|Publication number||US5610941 A|
|Application number||US 08/513,725|
|Publication date||Mar 11, 1997|
|Filing date||Aug 11, 1995|
|Priority date||Aug 12, 1994|
|Also published as||CA2155903A1, CA2155903C|
|Publication number||08513725, 513725, US 5610941 A, US 5610941A, US-A-5610941, US5610941 A, US5610941A|
|Inventors||Masahiko Tanaka, Kohei Nishiyama|
|Original Assignee||Nec Corporation|
|Export Citation||BiBTeX, EndNote, RefMan|
|Patent Citations (8), Referenced by (26), Classifications (11), Legal Events (6)|
|External Links: USPTO, USPTO Assignment, Espacenet|
The present invention relates to a radio modem for modulating and demodulating data to be interchanged between remote data terminals and, more particularly, to a radio modem implemented as an IC (Integrated Circuit) card.
A conventional IC card radio modem for the above application has a communication interface circuit. When the radio modem is connected to a personal computer or similar data terminal matching it as to communication access conditions, it allows the data terminal to interchange data with a remote data terminal. Usually, the type of an IC for controlling a serial port differs from one data terminal to another data terminal. Hence, the communication access conditions of the conventional radio modem match only a single kind of data terminals. This brings about a problem that the radio modem does not allow two or more different kinds of data terminals to communicate, i.e., it is applicable only to, for example, PC-AT based data terminals.
In today's sophisticated business environments, there is an increasing demand for mobile computing services which allow computing resources to be accessed from data terminals located at destinations. For example, mobile computing allows a person to access a data base or similar computing resource by using a data terminal located at a client's office. However, with the conventional IC card radio modem, the person cannot operate the data terminal for communication unless the data terminal matches the radio modem. Therefore, the radio modem cannot meet the demand for "communication at any time and any place" services.
Japanese Patent Laid-Open Publication No. 64-60049 discloses a system in which a plurality of different modems are built in a local switch, and one of them matching the modem of a maintenance company is automatically selected. However, this system is not practicable without resorting to a local switch and a plurality of modems which increase the cost.
It is, therefore, an object of the present invention to provide an IC card radio modem connectable to various kinds of data terminals.
A radio modem for allowing data to be interchanged between remote data terminals of the present invention has an interface section connected to a first data terminal and having a plurality of communication interface circuits each having particular communication access conditions. A radio modem section is selectively connectable to any one of the communication interface circuits, and selectively modulates or demodulates data to be interchanged between the first data terminal and a second data terminal. A control section selects one of the communication interface circuits matching the first data terminal in communication access condition, and connects the communication interface circuit selected to the radio modem section.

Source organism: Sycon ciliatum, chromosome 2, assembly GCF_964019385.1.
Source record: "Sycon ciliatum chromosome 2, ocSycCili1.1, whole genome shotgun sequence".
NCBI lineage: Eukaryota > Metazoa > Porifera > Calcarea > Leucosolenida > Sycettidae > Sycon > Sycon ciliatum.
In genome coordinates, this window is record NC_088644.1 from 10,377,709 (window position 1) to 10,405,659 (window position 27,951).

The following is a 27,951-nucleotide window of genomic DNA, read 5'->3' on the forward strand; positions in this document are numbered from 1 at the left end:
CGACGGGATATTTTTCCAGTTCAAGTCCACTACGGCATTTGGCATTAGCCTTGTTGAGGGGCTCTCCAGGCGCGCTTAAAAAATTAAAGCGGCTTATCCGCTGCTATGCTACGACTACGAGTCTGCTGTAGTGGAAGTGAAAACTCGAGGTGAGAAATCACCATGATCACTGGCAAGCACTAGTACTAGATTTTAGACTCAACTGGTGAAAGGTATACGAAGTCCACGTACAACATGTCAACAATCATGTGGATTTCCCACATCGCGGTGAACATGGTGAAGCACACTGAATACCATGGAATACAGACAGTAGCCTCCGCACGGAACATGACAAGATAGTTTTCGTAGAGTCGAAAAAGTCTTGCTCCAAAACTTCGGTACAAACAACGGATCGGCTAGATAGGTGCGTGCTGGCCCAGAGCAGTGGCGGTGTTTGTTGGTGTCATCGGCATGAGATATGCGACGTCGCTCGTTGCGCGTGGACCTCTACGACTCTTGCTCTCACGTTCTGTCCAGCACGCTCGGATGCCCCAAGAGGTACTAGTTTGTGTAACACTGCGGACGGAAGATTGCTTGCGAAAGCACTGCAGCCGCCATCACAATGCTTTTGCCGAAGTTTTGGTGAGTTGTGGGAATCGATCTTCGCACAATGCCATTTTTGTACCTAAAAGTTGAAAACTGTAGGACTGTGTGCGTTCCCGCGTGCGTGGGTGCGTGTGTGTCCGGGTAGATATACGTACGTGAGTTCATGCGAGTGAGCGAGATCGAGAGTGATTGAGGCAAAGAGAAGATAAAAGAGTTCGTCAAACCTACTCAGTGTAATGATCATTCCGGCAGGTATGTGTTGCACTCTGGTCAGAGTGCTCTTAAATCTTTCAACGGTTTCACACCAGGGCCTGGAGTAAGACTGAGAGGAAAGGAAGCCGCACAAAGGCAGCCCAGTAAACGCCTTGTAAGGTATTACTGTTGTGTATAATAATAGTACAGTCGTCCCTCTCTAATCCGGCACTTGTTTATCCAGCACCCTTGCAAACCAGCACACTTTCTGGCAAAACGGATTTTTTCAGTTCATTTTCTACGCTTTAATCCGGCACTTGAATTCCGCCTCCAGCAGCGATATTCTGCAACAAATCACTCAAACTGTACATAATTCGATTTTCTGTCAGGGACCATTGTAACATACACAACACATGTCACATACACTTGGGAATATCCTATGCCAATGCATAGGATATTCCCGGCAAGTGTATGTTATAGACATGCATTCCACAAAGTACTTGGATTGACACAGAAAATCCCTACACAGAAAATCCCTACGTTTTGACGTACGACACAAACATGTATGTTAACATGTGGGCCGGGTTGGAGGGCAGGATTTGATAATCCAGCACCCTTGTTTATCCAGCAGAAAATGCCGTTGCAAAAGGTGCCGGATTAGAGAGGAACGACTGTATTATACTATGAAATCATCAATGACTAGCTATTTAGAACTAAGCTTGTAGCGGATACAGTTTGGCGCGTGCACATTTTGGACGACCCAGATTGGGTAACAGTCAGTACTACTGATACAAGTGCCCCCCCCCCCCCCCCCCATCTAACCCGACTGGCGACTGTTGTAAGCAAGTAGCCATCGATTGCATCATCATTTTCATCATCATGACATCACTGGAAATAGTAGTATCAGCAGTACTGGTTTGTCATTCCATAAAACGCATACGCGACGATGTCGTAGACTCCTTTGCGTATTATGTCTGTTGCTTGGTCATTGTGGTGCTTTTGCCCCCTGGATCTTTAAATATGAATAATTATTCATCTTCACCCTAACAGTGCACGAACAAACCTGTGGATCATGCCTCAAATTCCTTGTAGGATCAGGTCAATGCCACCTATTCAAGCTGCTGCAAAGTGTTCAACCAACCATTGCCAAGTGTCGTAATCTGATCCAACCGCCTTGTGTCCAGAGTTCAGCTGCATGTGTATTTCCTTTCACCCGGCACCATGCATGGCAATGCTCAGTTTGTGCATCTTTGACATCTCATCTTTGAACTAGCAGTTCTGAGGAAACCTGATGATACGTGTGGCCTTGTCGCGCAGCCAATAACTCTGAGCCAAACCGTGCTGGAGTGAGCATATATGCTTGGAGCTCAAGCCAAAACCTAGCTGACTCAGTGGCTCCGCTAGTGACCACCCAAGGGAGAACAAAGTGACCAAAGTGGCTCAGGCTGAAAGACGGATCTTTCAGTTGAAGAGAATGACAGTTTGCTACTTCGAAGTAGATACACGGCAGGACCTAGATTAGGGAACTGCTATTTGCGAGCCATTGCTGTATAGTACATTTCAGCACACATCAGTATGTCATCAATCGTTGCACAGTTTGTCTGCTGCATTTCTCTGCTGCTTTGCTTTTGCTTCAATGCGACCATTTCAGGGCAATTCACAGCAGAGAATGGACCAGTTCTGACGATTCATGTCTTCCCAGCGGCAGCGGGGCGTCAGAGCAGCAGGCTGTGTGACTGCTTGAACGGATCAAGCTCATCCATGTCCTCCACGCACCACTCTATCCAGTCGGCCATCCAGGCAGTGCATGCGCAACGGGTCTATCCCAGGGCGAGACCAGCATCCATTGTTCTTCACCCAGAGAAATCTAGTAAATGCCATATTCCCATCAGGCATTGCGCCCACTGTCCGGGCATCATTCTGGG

The above and other objects, features and advantages of the present invention will become more apparent from the following detailed description taken with the accompanying drawings in which:
FIG. 1 is a block diagram schematically showing an interface section included in a conventional IC card radio modem;
FIG. 2 is a block diagram schematically showing an IC card radio modem embodying the present invention;
FIG. 3 is a view showing the connection of the radio modem of FIG. 2 to a data terminal; and
FIG. 4 is a table listing attribute data stored in a CIS (Card Information Structure) circuit included in the embodiment.
To better understand the present invention, a brief reference-will be made to a conventional IC card radio modem, particularly an interface section thereof, shown in FIG. 1. As shown, the interface section has a CIS circuit 100, a PCMCIA (Personal Computer Memory Card International Association) interface circuit 101, and a communication interface circuit 102. The CIS circuit 100 is an attribute memory storing data representative of the functions, performance and other attributes of the IC card. The PCMCIA interface circuit 101 has various kinds of registers based on a PCMCIA interface. The communication interface circuit 102 interchanges communication data with a personal computer or similar data terminal to which the IC card is mounted. The problem with the conventional IC card radio modem is that the communication access conditions of the communication interface circuit 102 match only a single kind of data terminals, as discussed earlier. That is, the radio modem does not allow two or more different kinds of data terminals to communicate.
Referring to FIG. 2, an IC card radio modem embodying the present invention will be described which eliminates the above problem. As shown, the modem, generally 1, is made up of an interface section 2, a control section 3, and a radio modem section 4. As shown in FIG. 3, the modem 1 is connected to a personal computer or similar data terminal 200 via a PCMCIA interface connector 5. Communication data are transferred from the data terminal 200 to the modem 1 and sent to a remote station via an antenna 6 mounted on the modem 1.